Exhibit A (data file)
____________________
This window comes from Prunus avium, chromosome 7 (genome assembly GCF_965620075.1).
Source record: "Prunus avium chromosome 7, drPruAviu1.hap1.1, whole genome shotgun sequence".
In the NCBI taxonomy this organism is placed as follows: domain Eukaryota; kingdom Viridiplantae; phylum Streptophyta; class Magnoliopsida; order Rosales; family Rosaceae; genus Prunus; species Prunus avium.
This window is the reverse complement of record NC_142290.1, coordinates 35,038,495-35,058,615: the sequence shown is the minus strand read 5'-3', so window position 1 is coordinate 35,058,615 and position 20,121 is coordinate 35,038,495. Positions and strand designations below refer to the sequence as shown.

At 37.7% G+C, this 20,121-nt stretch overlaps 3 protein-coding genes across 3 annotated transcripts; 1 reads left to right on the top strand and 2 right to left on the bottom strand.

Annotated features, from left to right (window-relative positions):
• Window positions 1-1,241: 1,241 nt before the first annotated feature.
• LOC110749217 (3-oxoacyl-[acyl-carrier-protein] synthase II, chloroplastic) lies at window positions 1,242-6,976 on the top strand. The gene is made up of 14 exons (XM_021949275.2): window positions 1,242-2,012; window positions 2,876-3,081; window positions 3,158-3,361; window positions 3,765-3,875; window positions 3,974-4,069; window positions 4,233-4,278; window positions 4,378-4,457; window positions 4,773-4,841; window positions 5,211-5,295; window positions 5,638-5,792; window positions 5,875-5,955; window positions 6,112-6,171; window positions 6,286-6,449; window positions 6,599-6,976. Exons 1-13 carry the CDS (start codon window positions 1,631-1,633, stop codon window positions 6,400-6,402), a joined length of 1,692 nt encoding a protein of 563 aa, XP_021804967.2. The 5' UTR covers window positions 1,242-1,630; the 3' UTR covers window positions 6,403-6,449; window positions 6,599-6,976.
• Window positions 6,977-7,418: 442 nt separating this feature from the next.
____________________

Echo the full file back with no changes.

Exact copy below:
This window comes from Prunus avium, chromosome 7 (genome assembly GCF_965620075.1).
Source record: "Prunus avium chromosome 7, drPruAviu1.hap1.1, whole genome shotgun sequence".
In the NCBI taxonomy this organism is placed as follows: domain Eukaryota; kingdom Viridiplantae; phylum Streptophyta; class Magnoliopsida; order Rosales; family Rosaceae; genus Prunus; species Prunus avium.
This window is the reverse complement of record NC_142290.1, coordinates 35,038,495-35,058,615: the sequence shown is the minus strand read 5'-3', so window position 1 is coordinate 35,058,615 and position 20,121 is coordinate 35,038,495. Positions and strand designations below refer to the sequence as shown.

At 37.7% G+C, this 20,121-nt stretch overlaps 3 protein-coding genes across 3 annotated transcripts; 1 reads left to right on the top strand and 2 right to left on the bottom strand.

Annotated features, from left to right (window-relative positions):
• Window positions 1-1,241: 1,241 nt before the first annotated feature.
• LOC110749217 (3-oxoacyl-[acyl-carrier-protein] synthase II, chloroplastic) lies at window positions 1,242-6,976 on the top strand. The gene is made up of 14 exons (XM_021949275.2): window positions 1,242-2,012; window positions 2,876-3,081; window positions 3,158-3,361; window positions 3,765-3,875; window positions 3,974-4,069; window positions 4,233-4,278; window positions 4,378-4,457; window positions 4,773-4,841; window positions 5,211-5,295; window positions 5,638-5,792; window positions 5,875-5,955; window positions 6,112-6,171; window positions 6,286-6,449; window positions 6,599-6,976. Exons 1-13 carry the CDS (start codon window positions 1,631-1,633, stop codon window positions 6,400-6,402), a joined length of 1,692 nt encoding a protein of 563 aa, XP_021804967.2. The 5' UTR covers window positions 1,242-1,630; the 3' UTR covers window positions 6,403-6,449; window positions 6,599-6,976.
• Window positions 6,977-7,418: 442 nt separating this feature from the next.